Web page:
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Fraudsters create deepfake content to perform sextortion attacks


The Federal Bureau of Investigation (FBI) is warning of a rising trend of malicious actors creating deepfake content to perform sextortion attacks.

Sextortion is a form of online blackmail where malicious actors threaten their targets with publicly leaking explicit images and videos they stole (through hacking) or acquired (through coercion), typically demanding money payments for withholding the material.

In many cases of sextortion, compromising content is not real, with the threat actors only pretending to have access to scare victims into paying an extortion demand.

FBI warns that sextortionists are now scraping publicly available images of their targets, like innocuous pictures and videos posted on social media platforms. These images are then fed into deepfake content creation tools that turn them into AI-generated sexually explicit content.

Although the produced images or videos aren’t genuine, they look very real, so they can serve the threat actor’s blackmail purpose, as sending that material to the target’s family, coworkers, etc., could still cause victims great personal and reputational harm.

“As of April 2023, the FBI has observed an uptick in sextortion victims reporting the use of fake images or videos created from content posted on their social media sites or web postings, provided to the malicious actor upon request, or captured during video chats,” reads the alert published on the FBI’s IC3 portal.

“Based on recent victim reporting, the malicious actors typically demanded: 1. Payment (e.g., money, gift cards) with threats to share the images or videos with family members or social media friends if funds were not received; or 2. The victim sends real sexually-themed images or videos.”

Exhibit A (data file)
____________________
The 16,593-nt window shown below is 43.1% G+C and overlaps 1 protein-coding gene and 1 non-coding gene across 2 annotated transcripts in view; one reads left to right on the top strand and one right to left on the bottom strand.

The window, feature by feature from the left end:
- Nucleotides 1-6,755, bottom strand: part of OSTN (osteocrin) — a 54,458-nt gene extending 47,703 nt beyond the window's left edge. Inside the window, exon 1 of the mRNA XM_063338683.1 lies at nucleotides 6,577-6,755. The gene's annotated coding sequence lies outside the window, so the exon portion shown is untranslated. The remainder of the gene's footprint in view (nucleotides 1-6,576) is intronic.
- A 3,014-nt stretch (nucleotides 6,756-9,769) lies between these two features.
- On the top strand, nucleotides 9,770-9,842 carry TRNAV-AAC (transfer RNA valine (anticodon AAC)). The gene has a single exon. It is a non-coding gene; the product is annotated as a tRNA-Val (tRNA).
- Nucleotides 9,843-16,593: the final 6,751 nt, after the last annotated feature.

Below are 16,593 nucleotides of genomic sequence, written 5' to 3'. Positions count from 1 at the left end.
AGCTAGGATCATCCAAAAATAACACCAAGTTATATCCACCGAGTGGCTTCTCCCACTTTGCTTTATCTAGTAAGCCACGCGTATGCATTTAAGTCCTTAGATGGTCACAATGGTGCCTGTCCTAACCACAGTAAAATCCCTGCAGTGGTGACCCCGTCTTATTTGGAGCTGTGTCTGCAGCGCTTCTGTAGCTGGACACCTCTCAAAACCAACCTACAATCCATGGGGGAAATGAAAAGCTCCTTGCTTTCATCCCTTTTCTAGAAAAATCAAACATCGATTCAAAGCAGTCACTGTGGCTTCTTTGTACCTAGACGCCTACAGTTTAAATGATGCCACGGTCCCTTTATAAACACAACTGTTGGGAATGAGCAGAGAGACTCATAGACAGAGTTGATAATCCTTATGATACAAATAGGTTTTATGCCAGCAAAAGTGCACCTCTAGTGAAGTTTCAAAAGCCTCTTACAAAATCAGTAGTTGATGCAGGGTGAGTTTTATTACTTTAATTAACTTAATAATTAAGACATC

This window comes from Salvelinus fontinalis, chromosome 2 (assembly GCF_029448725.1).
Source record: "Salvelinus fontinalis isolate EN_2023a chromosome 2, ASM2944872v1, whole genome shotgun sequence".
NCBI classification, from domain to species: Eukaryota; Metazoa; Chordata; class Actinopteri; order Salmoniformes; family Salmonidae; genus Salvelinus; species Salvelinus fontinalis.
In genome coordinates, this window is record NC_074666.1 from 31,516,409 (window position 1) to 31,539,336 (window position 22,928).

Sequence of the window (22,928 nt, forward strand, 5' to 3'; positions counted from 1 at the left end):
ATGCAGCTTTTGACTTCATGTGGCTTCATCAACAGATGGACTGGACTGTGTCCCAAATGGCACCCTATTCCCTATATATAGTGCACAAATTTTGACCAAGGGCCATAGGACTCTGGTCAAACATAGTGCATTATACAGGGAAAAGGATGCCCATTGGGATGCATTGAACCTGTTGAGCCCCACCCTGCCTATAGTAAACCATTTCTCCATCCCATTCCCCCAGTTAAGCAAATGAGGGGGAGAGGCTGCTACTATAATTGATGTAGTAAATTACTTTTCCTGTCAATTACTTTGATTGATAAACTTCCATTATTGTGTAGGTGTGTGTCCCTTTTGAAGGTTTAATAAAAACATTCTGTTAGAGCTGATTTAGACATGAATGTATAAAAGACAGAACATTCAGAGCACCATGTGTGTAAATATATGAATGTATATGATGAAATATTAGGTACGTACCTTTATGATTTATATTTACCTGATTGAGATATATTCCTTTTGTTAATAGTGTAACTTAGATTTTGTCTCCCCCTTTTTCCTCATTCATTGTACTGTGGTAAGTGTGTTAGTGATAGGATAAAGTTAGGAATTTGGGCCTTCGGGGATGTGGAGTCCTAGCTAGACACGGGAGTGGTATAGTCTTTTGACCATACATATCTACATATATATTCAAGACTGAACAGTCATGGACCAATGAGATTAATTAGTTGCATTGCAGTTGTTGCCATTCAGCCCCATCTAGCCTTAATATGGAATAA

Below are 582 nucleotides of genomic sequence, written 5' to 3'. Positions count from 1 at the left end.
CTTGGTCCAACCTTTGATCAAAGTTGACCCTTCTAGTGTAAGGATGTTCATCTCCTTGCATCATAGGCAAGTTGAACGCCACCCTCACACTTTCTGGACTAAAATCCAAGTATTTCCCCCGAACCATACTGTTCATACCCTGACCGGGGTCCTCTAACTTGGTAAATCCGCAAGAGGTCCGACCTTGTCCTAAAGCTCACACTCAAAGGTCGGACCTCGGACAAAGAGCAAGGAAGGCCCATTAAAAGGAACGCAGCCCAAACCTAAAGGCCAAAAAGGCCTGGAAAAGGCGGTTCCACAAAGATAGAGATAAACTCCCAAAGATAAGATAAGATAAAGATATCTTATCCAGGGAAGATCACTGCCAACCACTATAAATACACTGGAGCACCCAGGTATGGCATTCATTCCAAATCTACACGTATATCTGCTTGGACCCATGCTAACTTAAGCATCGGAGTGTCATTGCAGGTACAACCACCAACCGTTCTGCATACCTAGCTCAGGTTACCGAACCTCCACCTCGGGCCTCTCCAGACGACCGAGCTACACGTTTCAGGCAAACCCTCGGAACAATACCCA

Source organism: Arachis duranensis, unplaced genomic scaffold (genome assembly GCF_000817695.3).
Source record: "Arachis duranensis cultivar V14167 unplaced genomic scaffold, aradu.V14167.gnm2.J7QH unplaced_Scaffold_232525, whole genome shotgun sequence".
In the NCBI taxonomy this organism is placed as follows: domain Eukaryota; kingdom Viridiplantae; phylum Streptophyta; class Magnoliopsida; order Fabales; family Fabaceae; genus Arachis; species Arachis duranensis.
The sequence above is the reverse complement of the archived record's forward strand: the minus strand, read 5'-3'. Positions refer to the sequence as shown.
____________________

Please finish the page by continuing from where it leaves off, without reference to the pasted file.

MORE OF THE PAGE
The FBI says that explicit content creators sometimes skip the extortion part and post the created videos straight to pornographic websites, exposing the victims to a large audience without their knowledge or consent.

In some cases, sextortionists use these now-public uploads to increase the pressure on the victim, demanding payment to remove the posted images/videos from the sites.

The FBI reports that this media manipulation activity has, unfortunately, impacted minors too.


How to protect yourself

The rate at which capable AI-enabled content creation tools are becoming available to the broader audience creates a hostile environment for all internet users, particularly those in sensitive categories.

There are multiple content creation tool projects available for free via GitHub, which can create realistic videos from just a single image of the target’s face, requiring no additional training or dataset.

Many of these tools feature built-in protections to prevent misuse, but those sold in underground forums and dark web markets don’t.

The FBI recommends that parents monitor their children’s online activity and talk to them about the risks associated with sharing personal media online.

Furthermore, parents are advised to conduct online searches to determine the amount of exposure their children have online and take action as needed to take down content.

Adults posting images or videos online should restrict viewing access to a small private circle of friends to reduce exposure. At the same time, children’s faces should always be blurred or masked.

Finally, if you discover deepfake content depicting you on pornographic sites, report it to the authorities and contact the hosting platform to request the removal of the offending media.

The UK has recently introduced a law in the form of an amendment to the Online Safety Bill that classifies the non-consensual sharing of deepfakes as a crime.

Source: www.bleepingcomputer.com

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